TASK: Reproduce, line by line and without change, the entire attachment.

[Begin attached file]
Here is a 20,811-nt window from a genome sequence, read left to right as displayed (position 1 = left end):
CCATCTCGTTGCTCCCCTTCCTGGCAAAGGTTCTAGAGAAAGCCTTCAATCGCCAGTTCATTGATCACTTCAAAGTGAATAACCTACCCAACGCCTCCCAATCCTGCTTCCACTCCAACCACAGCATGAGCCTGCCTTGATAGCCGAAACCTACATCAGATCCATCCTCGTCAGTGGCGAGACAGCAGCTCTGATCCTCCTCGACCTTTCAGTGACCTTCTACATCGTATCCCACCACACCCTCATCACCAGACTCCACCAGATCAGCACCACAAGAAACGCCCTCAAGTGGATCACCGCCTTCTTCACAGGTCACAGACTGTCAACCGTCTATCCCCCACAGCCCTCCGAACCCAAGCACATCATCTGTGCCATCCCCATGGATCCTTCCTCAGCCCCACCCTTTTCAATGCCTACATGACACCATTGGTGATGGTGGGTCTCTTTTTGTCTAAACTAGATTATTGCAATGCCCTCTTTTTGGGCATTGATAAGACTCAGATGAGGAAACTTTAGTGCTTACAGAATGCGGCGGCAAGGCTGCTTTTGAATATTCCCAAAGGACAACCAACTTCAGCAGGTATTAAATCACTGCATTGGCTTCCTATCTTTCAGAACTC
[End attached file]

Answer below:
Here is a 20,811-nt window from a genome sequence, read left to right as displayed (position 1 = left end):
CCATCTCGTTGCTCCCCTTCCTGGCAAAGGTTCTAGAGAAAGCCTTCAATCGCCAGTTCATTGATCACTTCAAAGTGAATAACCTACCCAACGCCTCCCAATCCTGCTTCCACTCCAACCACAGCATGAGCCTGCCTTGATAGCCGAAACCTACATCAGATCCATCCTCGTCAGTGGCGAGACAGCAGCTCTGATCCTCCTCGACCTTTCAGTGACCTTCTACATCGTATCCCACCACACCCTCATCACCAGACTCCACCAGATCAGCACCACAAGAAACGCCCTCAAGTGGATCACCGCCTTCTTCACAGGTCACAGACTGTCAACCGTCTATCCCCCACAGCCCTCCGAACCCAAGCACATCATCTGTGCCATCCCCATGGATCCTTCCTCAGCCCCACCCTTTTCAATGCCTACATGACACCATTGGTGATGGTGGGTCTCTTTTTGTCTAAACTAGATTATTGCAATGCCCTCTTTTTGGGCATTGATAAGACTCAGATGAGGAAACTTTAGTGCTTACAGAATGCGGCGGCAAGGCTGCTTTTGAATATTCCCAAAGGACAACCAACTTCAGCAGGTATTAAATCACTGCATTGGCTTCCTATCTTTCAGAACTC